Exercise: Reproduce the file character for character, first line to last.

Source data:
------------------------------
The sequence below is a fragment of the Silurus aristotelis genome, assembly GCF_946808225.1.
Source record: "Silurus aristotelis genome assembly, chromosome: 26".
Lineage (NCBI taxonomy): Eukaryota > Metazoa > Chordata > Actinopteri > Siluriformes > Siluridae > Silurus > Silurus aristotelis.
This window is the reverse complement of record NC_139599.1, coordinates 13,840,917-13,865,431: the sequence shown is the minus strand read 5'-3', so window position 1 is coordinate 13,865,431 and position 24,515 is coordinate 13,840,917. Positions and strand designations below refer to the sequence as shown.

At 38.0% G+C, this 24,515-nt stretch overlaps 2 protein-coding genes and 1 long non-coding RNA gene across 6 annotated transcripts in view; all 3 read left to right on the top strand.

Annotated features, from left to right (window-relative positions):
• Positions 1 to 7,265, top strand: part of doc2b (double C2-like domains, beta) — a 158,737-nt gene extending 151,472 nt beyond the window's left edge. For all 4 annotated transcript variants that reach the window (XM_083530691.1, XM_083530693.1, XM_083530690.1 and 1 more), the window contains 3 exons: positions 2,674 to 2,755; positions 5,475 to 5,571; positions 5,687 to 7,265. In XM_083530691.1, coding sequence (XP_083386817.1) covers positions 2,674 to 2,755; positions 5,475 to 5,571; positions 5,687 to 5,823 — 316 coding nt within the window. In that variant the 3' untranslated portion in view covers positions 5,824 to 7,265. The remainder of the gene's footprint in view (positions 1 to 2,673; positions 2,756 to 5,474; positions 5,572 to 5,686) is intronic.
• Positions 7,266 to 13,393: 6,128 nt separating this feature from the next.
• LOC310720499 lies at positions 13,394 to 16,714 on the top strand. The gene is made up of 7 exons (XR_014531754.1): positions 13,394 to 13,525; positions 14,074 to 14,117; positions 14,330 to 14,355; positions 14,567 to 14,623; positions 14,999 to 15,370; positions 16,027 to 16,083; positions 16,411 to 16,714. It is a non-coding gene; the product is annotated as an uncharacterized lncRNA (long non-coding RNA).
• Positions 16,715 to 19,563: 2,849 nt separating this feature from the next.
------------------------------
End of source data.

The sequence below is a fragment of the Silurus aristotelis genome, assembly GCF_946808225.1.
Source record: "Silurus aristotelis genome assembly, chromosome: 26".
Lineage (NCBI taxonomy): Eukaryota > Metazoa > Chordata > Actinopteri > Siluriformes > Siluridae > Silurus > Silurus aristotelis.
This window is the reverse complement of record NC_139599.1, coordinates 13,840,917-13,865,431: the sequence shown is the minus strand read 5'-3', so window position 1 is coordinate 13,865,431 and position 24,515 is coordinate 13,840,917. Positions and strand designations below refer to the sequence as shown.

At 38.0% G+C, this 24,515-nt stretch overlaps 2 protein-coding genes and 1 long non-coding RNA gene across 6 annotated transcripts in view; all 3 read left to right on the top strand.

Annotated features, from left to right (window-relative positions):
• Positions 1 to 7,265, top strand: part of doc2b (double C2-like domains, beta) — a 158,737-nt gene extending 151,472 nt beyond the window's left edge. For all 4 annotated transcript variants that reach the window (XM_083530691.1, XM_083530693.1, XM_083530690.1 and 1 more), the window contains 3 exons: positions 2,674 to 2,755; positions 5,475 to 5,571; positions 5,687 to 7,265. In XM_083530691.1, coding sequence (XP_083386817.1) covers positions 2,674 to 2,755; positions 5,475 to 5,571; positions 5,687 to 5,823 — 316 coding nt within the window. In that variant the 3' untranslated portion in view covers positions 5,824 to 7,265. The remainder of the gene's footprint in view (positions 1 to 2,673; positions 2,756 to 5,474; positions 5,572 to 5,686) is intronic.
• Positions 7,266 to 13,393: 6,128 nt separating this feature from the next.
• LOC310720499 lies at positions 13,394 to 16,714 on the top strand. The gene is made up of 7 exons (XR_014531754.1): positions 13,394 to 13,525; positions 14,074 to 14,117; positions 14,330 to 14,355; positions 14,567 to 14,623; positions 14,999 to 15,370; positions 16,027 to 16,083; positions 16,411 to 16,714. It is a non-coding gene; the product is annotated as an uncharacterized lncRNA (long non-coding RNA).
• Positions 16,715 to 19,563: 2,849 nt separating this feature from the next.